The Global Slavery Index 2018 estimates that on any given day there were nearly 8 million people living in modern slavery in India. The GSI 2018 reports an emerging trend in northeast India where organised trafficking syndicates operate along the open and unmanned international borders, duping or coercing young girls seeking employment outside their local area in to forced sexual exploitation. Many women and girls are lured with the promise of a good job but then forced in to sex work, with a 'conditioning' period involving violence, threats, debt bondage and rape.
After four years enslaved in India’s red-light districts, Sagorika was rescued by police and brought to a Sanlaap shelter home.
I want people to know that a girl like me should never have to experience so much suffering. That’s all I want. My name is Sagorika. When I was 13 years old, my brother-in-law sold me to a brothel.
Strange men would come in and abuse me in different ways. They would force us to drink and do inappropriate things. I tried to commit suicide a couple of times, but they always managed to stop me. I was completely hopeless and I thought I would never accomplish anything in my life.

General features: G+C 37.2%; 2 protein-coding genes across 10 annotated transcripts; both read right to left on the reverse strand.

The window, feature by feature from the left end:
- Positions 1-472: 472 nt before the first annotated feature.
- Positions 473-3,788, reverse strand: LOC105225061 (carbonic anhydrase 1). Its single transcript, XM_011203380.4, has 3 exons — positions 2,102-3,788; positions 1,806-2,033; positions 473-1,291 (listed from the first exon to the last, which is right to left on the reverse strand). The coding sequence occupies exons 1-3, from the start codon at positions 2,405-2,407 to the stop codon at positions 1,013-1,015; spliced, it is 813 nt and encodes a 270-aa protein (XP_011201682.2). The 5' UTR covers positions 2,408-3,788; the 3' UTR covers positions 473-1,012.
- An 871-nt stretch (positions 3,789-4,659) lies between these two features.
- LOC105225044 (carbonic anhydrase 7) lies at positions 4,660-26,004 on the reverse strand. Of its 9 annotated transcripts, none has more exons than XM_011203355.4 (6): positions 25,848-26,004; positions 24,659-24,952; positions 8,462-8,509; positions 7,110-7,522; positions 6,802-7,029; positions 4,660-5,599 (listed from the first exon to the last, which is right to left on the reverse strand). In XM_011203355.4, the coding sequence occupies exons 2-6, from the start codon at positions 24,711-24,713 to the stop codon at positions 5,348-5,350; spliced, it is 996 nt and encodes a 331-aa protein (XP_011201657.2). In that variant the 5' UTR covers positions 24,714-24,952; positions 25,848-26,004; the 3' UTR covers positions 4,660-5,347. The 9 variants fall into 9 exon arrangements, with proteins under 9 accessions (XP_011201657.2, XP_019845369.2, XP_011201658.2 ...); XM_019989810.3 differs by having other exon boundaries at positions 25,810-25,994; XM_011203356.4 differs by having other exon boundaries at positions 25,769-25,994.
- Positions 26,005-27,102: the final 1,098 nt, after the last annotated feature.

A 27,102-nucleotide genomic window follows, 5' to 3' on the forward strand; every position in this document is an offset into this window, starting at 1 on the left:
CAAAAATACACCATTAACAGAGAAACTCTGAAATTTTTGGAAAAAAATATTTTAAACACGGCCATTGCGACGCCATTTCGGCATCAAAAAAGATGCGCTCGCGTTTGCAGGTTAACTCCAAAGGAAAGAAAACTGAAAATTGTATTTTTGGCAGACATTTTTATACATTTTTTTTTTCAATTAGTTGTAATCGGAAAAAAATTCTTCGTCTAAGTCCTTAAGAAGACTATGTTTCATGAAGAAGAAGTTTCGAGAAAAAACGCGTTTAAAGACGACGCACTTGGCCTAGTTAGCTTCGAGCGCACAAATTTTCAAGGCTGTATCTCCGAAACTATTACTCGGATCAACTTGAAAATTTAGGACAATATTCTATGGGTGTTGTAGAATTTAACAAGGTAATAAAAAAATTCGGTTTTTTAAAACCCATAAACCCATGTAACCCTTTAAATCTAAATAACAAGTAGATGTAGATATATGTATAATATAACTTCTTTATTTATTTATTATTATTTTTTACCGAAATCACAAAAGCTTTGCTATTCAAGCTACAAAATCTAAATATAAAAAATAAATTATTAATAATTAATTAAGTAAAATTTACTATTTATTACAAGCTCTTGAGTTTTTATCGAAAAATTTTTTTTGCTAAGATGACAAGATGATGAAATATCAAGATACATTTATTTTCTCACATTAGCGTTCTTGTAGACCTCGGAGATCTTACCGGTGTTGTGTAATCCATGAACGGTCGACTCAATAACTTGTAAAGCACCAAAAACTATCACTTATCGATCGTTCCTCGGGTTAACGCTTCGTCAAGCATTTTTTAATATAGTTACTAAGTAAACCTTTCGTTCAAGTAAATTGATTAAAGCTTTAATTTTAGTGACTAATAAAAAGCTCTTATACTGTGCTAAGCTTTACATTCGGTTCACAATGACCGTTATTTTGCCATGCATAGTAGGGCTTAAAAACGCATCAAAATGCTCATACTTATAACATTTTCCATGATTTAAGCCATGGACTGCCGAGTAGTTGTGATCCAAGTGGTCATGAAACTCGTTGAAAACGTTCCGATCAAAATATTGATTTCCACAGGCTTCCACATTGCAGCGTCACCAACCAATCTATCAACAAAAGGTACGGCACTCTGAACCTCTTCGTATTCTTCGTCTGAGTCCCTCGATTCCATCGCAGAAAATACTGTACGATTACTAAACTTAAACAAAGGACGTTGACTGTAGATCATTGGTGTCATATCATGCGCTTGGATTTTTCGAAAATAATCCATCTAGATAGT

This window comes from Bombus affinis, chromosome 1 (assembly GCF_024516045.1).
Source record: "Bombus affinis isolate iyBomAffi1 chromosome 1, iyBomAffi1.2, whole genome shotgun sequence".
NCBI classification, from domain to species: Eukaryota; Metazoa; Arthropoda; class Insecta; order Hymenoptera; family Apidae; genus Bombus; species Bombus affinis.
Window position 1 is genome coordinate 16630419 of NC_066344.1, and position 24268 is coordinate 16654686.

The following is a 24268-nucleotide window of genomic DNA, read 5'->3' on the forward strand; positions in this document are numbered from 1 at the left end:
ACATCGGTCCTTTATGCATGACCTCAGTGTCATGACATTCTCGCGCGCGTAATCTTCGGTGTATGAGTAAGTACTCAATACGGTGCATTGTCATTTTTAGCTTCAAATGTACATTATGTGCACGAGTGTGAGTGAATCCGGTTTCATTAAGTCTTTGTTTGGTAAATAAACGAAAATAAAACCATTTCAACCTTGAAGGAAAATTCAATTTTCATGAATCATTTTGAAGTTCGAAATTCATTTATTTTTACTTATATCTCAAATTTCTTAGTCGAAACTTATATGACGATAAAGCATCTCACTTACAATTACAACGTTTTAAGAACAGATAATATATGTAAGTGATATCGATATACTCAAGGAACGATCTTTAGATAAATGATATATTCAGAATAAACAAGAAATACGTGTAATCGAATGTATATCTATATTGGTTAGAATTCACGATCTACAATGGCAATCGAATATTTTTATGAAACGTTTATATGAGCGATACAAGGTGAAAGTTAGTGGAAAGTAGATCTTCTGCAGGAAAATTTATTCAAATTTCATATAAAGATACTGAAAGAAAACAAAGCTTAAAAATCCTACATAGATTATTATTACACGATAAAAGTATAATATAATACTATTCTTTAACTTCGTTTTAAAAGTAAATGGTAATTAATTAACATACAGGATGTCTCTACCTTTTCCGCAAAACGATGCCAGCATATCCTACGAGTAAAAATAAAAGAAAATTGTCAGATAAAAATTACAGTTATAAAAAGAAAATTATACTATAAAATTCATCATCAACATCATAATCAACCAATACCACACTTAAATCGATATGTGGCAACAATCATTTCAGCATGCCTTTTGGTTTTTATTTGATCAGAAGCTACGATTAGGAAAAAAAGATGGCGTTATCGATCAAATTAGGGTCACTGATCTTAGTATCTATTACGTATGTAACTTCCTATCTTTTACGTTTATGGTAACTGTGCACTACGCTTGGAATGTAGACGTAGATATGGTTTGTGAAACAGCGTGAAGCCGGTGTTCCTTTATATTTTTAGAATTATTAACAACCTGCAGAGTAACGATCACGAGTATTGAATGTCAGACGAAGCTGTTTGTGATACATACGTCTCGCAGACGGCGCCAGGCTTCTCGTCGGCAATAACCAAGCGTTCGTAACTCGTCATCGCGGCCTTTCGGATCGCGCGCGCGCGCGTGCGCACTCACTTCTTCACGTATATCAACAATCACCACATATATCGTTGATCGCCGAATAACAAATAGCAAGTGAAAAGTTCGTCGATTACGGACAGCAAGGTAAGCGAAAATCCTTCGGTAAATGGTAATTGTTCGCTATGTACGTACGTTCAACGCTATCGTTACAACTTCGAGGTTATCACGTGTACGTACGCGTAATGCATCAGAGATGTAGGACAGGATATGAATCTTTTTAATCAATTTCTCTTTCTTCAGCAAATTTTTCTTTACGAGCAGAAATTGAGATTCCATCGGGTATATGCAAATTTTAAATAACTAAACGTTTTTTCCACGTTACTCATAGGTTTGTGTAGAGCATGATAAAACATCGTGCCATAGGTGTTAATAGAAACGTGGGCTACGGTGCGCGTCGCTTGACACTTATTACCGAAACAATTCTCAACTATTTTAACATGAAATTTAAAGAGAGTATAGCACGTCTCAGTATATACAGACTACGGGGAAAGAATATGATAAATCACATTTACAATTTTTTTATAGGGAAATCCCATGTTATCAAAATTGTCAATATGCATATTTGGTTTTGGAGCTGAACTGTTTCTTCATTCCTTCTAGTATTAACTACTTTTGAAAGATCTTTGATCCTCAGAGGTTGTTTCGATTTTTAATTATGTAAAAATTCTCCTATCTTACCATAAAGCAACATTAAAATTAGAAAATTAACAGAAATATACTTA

When I came to Sanlaap the aunties helped me understand a lot. They told me these classes could help me overcome my old life and build a new one. I am studying here, but I am also learning how to dance. My dancing has given me my strength. If I start to recall my bad times, I start dancing and it helps me forget everything. Sanlaap has taught me that I own the right to my body. No one else does.
We live the same way sisters would live together. I feel like we are family. Four years ago, I never thought that I would be able to come to a good place like Sanlaap. Now that I am in Sanlaap, I can build a great future here.
Narrative produced by Sanlaap North America (SNA)a non-profit that works to rescue, shelter and empower women and girls who have been kidnapped or sold by their families into the red-light districts of urban India.